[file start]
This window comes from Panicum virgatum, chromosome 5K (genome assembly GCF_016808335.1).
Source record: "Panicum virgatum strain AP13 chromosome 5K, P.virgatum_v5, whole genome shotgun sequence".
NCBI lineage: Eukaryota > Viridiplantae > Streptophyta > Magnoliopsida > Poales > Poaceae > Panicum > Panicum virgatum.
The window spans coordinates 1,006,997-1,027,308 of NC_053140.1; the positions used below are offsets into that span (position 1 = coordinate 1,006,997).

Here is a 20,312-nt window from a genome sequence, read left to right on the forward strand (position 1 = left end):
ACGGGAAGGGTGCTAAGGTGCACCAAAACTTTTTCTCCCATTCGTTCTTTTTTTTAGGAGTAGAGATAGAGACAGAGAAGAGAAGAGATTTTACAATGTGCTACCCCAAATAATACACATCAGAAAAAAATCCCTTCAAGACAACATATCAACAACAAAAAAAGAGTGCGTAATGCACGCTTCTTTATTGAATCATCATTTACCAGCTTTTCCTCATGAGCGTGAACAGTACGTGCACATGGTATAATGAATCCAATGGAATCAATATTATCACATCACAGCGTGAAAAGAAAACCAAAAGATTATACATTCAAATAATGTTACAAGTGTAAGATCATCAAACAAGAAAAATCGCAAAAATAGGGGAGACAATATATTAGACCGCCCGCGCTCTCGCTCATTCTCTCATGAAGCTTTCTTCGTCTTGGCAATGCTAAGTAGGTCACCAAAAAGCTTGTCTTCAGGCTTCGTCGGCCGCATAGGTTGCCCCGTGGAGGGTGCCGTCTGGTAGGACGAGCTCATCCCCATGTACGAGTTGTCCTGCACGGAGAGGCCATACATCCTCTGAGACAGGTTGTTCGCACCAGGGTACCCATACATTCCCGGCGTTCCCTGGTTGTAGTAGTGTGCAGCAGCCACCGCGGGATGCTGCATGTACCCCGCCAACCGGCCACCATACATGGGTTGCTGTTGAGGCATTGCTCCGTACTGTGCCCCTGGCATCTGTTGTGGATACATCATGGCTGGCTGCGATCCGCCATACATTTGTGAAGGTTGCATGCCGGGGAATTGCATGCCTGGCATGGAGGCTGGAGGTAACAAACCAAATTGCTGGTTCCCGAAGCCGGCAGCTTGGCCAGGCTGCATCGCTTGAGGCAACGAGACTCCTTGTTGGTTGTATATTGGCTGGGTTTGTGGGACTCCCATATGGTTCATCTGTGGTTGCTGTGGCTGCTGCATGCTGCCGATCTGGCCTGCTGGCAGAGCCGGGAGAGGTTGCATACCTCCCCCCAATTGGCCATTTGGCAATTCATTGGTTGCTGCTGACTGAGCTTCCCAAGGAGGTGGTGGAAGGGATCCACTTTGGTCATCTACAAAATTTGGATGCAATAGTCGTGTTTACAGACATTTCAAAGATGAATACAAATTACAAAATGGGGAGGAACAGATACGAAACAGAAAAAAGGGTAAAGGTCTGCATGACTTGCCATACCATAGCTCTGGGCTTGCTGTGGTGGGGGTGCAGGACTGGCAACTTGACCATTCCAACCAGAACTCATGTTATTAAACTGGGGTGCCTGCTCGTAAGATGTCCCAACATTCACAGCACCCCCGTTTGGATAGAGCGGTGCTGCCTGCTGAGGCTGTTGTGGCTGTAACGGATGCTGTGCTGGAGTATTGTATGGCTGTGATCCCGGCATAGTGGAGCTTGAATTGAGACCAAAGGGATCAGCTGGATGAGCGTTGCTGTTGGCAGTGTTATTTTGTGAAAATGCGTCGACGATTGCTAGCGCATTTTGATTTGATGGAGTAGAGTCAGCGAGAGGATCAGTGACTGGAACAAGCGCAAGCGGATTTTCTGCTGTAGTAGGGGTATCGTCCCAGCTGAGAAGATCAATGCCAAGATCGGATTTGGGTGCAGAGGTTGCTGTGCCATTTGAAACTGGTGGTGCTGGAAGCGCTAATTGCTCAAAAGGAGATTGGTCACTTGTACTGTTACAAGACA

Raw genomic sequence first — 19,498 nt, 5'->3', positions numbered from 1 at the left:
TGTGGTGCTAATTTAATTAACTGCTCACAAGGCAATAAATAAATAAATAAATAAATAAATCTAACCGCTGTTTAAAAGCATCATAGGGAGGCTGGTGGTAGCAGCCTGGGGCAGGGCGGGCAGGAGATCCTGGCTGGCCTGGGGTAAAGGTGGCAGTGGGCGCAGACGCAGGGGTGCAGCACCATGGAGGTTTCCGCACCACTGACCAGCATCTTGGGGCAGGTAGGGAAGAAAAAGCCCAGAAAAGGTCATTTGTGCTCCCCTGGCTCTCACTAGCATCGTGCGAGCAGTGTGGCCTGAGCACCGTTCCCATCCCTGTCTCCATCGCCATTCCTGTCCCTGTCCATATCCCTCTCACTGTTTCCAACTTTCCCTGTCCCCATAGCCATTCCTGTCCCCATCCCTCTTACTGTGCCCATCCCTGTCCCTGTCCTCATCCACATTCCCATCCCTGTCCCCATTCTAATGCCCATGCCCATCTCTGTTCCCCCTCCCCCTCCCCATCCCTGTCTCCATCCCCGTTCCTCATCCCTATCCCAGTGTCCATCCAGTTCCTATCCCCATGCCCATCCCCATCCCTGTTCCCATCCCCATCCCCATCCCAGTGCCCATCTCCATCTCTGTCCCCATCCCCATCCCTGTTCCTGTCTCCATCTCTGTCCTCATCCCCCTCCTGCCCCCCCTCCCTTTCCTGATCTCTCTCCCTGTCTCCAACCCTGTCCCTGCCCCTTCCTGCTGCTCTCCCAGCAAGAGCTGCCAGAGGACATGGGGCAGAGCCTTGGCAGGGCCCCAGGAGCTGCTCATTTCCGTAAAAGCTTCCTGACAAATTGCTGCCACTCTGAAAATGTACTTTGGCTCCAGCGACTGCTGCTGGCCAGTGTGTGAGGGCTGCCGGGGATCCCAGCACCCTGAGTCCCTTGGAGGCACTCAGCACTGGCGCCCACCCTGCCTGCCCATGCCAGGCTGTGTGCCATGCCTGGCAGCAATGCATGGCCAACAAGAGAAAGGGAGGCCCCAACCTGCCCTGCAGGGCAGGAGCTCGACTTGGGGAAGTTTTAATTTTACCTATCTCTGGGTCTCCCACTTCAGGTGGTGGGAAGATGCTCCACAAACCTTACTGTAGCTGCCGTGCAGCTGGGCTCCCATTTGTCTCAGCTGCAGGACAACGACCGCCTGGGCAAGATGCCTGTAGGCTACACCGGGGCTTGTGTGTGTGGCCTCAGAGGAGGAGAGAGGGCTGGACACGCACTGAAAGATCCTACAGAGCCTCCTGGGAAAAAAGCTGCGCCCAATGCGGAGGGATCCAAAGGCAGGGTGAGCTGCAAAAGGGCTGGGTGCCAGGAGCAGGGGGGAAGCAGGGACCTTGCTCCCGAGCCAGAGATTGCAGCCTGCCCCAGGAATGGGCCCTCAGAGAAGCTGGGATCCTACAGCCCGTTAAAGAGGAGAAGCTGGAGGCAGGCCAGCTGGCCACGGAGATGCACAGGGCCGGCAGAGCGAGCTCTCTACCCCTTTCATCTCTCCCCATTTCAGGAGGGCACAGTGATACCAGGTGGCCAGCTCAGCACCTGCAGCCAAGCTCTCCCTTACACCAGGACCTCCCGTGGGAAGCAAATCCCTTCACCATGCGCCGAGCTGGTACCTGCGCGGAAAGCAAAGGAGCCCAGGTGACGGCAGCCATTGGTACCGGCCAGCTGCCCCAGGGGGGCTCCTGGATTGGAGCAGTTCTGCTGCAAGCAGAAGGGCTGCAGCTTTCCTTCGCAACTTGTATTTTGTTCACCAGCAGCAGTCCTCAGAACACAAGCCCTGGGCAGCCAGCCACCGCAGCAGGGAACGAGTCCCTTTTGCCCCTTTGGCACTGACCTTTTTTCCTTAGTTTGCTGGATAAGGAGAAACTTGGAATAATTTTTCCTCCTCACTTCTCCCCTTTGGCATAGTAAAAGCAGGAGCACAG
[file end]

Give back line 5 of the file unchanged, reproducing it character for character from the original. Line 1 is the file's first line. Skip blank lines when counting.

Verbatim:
Here is a 20,312-nt window from a genome sequence, read left to right on the forward strand (position 1 = left end):